Allison DiSarro: [00:10:19] So this is all called fiduciary accounting, right? So and I'll say that first, the the term fiduciary trustee as agent for and custodian are essentially just all used interchangeably. But the term, if you're reading about it with the FDIC, is fiduciary. Now, it's not that banks can't do it. Any bank can do it, meaning that it's not like a product that you sign up for with the FDIC. I mean, of course you have to be subscribed to the FDIC. But you know, for instance, you mentioned Chase. Chase, of course, is subscribed to the FDIC. So as long as you're subscribed to FDIC, which most banks out there are, you can get if you set it up correctly, your customer can't get the same insurance. So I think that that's like the miscommunication or misunderstanding here in this industry. A lot of people think that it's just a product that we as enterprise offer. That's not it at all. It really comes down to our understanding and our knowledge of the requirements from the FDIC in order in order to get these accounts the protection that they need. So like, you know, I hate to just call out banks, but you mentioned Chase. So let's talk about Chase. So a bank like Chase, for instance, might just set up an account. As you know, Empire Property Management, which is the legal vesting of the name, and that is your legal vesting of the name. If you look at your articles of incorporation, that is a legal vesting. And then on the secondary line, the secondary line, which is just a nice word for nickname in my opinion, but the secondary line could could maybe again, depending on which I believe may see statements from all different banks all the time.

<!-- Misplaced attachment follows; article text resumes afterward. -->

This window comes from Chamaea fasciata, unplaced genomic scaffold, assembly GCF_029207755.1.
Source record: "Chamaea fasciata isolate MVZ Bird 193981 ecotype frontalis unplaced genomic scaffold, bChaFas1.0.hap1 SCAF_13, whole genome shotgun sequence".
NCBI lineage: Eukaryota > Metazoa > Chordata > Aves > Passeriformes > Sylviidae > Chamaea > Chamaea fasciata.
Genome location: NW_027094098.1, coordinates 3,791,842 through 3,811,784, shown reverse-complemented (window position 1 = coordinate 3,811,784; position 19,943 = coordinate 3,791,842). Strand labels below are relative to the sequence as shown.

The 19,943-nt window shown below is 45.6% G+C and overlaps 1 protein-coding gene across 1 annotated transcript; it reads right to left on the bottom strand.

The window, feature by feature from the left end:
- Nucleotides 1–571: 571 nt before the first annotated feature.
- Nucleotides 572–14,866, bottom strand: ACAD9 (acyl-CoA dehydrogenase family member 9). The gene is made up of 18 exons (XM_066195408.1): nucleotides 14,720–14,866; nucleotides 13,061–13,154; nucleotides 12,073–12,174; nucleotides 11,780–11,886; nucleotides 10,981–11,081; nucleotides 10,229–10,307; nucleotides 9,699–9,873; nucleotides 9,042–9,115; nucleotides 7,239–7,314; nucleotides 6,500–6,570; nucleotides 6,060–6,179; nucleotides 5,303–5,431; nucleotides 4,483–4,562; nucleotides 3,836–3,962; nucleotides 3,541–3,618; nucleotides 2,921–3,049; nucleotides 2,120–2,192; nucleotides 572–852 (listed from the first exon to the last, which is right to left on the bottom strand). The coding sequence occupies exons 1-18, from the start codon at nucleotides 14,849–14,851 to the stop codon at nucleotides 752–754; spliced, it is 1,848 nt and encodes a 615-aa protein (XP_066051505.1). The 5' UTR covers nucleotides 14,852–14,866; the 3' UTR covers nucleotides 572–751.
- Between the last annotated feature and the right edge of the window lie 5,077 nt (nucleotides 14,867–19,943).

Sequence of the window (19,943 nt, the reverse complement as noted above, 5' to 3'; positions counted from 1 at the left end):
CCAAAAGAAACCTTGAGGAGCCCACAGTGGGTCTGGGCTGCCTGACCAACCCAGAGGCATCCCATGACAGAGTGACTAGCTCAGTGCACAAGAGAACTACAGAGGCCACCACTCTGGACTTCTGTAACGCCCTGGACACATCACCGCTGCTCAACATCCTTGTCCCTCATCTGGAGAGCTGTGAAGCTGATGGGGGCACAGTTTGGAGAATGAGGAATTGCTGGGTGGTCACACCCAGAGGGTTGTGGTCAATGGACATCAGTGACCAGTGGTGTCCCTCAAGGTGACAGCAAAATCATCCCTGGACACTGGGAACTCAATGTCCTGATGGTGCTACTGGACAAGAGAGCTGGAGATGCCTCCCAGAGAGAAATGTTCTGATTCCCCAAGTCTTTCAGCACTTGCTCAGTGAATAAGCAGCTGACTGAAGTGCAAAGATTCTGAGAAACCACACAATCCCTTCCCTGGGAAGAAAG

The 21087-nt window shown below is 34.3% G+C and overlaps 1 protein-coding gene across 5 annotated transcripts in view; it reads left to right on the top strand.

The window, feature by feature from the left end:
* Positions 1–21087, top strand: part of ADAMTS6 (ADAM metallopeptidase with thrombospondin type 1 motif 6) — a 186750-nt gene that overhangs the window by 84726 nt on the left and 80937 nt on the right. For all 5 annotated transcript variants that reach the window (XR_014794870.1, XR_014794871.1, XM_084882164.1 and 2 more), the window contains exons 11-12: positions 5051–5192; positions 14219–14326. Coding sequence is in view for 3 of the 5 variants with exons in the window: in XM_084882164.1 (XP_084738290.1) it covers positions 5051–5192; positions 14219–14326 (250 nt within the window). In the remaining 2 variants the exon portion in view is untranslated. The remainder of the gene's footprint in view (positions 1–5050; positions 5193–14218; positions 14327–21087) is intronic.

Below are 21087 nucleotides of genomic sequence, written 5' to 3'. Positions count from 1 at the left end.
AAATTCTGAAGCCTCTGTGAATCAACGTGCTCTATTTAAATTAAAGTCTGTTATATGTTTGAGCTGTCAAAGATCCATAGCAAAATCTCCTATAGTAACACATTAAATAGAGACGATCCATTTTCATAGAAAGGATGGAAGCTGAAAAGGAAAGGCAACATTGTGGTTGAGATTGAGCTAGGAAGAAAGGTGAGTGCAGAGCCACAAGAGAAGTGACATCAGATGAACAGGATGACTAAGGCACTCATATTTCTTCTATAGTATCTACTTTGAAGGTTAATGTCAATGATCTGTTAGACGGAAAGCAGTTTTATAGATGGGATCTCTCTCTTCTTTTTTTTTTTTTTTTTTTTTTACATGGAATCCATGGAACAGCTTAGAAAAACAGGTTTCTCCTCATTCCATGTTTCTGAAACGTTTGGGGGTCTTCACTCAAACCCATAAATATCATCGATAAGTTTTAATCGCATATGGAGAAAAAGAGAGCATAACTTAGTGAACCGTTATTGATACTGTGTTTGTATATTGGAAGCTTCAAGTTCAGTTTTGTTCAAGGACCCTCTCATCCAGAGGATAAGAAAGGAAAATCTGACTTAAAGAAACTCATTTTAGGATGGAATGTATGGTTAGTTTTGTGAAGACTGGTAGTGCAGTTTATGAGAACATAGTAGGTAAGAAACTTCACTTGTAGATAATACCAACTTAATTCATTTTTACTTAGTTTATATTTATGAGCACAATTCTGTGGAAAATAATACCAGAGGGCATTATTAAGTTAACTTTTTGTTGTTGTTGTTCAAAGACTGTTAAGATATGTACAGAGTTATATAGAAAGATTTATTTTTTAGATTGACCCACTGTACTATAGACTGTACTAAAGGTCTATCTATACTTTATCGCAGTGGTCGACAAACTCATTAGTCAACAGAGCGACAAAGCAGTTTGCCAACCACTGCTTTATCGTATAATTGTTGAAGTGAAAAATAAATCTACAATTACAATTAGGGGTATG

Allison DiSarro: [00:11:56] Sometimes it doesn't even say this, but then it would just say trust on the secondary line. So that secondary line is essentially a nickname. There's nothing legal about that name added to the account. So really comes down to the legal vesting of the entity itself at the bank on all depository records, not just bank statements. So that, you know, for instance, if a receiver were to come in to the bank because your bank was under scrutiny or about to go under, they could come in and they could easily identify this account or this entity as a custodial held account, again, which is fiduciary trust account, for instance. But but it has to be on all depository records in legal form. So for instance, like if you look at your legal name of business, it would read. All of that information on there on the legal name of business, even though it's not your legal name of business. But it would read that within that those depository records. That's like a very, very basic. That, I guess part of it. But it really comes down to how the account is vested. So I'll go back to like think about your family. I mean, most people out here, you know, at some point they get they work with an estate attorney and get a trust created. Right. I know my husband and I, we did a long time ago, even though we're using and most people do use yours or your spouse's Social Security number as the tax ID number for that entity.